Opinion / Op-Ed Contributors

Floods expose poor river management

By CHENG XIAOTAO (China Daily) Updated: 2016-07-13 07:47

Floods expose poor river management


The floods in South and Central China continue making headlines. Photographs of soldiers trying to protect embankments against the floods have been splashed across newspapers. But the cameras seem to be trained on the main stream of the Yangtze River. The threat from the Yangtze is real yet the cameras (and reports) should not ignore the dangers posed by small and medium-sized rivers.

According to official data, water at 51 points in 39 small rivers in the lower reaches of the Yangtze River had risen above the danger levels on July 10-at three points the levels were the highest in recorded history. Once an embankment breaks, the gushing waters could pose a serious threat to lives and properties. The threat to embankments on smaller rivers is more serious because they have been made with earth, not cement, and cannot withstand massive floods.

Rivers in China fall into different grades, with the upkeep of only the top ones, such as the Yangtze River and Yellow River, being the responsibility of the State. The upkeep of the other rivers is the responsibility of various levels of local governments.

The first problem with such governance is insufficient funds, because local governments don't have enough money to build or bolster embankments. Until the 1990s, this didn't pose a big problem because villagers, desperate to protect their homes, crops and other properties, could be recruited to work for free on the embankments. But the rapid pace of urbanization and migration from village to cities have made that arrangement unviable.

Some provinces tried out a new model to build embankments. For example, in East China's Zhejiang province, some local governments invested funds to build the embankments with cement and then sold the land nearby to realty developers to get their investments back. This arrangement worked when the real estate market was flourishing, but with the property market withering it is no longer sustainable.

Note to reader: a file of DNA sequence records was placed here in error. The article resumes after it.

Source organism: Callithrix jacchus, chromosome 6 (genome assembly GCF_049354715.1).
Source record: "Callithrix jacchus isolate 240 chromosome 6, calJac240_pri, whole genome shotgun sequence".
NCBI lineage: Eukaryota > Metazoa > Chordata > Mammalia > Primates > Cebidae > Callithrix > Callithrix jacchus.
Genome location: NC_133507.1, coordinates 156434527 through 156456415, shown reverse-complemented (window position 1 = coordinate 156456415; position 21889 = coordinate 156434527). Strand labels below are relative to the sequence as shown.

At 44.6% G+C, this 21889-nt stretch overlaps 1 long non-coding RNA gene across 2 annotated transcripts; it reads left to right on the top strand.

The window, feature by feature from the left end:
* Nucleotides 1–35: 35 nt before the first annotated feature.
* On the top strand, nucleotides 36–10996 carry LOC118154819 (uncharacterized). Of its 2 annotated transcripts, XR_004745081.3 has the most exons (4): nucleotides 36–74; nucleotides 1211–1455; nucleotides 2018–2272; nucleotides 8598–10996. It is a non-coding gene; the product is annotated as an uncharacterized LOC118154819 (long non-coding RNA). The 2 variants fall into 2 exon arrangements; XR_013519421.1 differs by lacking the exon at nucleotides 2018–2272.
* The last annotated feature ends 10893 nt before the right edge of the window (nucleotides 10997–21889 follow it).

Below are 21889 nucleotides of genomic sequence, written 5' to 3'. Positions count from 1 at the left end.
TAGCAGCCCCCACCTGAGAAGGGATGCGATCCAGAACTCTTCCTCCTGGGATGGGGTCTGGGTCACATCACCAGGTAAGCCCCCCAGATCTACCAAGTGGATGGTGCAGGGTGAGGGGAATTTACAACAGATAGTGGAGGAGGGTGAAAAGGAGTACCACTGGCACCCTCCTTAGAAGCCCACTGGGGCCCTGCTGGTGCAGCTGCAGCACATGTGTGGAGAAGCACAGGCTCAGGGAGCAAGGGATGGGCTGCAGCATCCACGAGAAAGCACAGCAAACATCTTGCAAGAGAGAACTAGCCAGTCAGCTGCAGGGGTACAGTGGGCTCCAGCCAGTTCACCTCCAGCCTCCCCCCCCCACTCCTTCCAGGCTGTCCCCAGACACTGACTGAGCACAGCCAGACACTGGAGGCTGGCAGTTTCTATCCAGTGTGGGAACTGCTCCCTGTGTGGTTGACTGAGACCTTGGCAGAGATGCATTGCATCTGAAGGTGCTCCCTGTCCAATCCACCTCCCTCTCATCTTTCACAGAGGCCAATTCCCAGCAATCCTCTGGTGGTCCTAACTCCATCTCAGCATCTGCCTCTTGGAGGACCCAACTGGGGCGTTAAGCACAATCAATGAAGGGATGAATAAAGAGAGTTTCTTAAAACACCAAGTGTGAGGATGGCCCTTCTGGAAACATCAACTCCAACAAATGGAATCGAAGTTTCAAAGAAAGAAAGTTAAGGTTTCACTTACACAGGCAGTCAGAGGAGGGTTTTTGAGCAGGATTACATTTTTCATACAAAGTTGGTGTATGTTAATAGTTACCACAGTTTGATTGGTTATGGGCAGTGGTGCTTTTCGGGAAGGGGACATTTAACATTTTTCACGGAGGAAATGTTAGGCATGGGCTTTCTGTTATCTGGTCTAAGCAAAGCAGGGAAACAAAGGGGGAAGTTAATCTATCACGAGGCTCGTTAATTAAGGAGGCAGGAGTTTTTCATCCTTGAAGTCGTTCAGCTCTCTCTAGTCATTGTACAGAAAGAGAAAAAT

Also, since local governments in flood-prone areas have to regularly strengthen the embankments, which becomes difficult when the land nearby is turned into a residential area and the residents face high risk of flooding during the rainy season.

In 2013, a high-end housing community in Chengdu, Southwest China's Sichuan province, was reportedly flooded. The houses built near the Jiang'an River fetched very high prices because they offered a grand view of the river. Yet they suffered during floods.

Another problem with the current river governance is lack of coordination among neighboring areas. For example, neighboring areas don't coordinate on which part of an embankment should be strengthened and which part should be designed as a flood-discharge area. Such decisions have to be made after conducting a thorough study of a river. But the current governance system "divides" smaller rivers into small parts and puts them under the governance of separate villages, which unfortunately do not coordinate on flood-control measures.

Residents of a village tend to strengthen the parts of an embankment that are vital to their own safety. As a result, floods breach the weaker parts in other areas, and economically weak villages suffer the most during floods because they cannot afford to build strong embankments.

Realizing both problems, the central government has been investing heavily since 2009 to build strong embankments. In 2012, it completed the work of strengthening key parts of embankments on small and medium-sized rivers. Although more needs to be done, the move raises hopes that first problem, of lack of funds, can be solved.

But the second problem-lack of coordination-is yet to be fully addressed. It is impossible to put all rivers under State governance, but at least coordinating committees should be set up for small rivers, so that their embankments are built in an orderly way to prevent and control floods.

Cheng Xiaotao is associate engineer-in-chief at China Institute of Water Resources and Hydropower Research. This article is an excerpt from his interview with China Daily's Zhang Zhouxiang.

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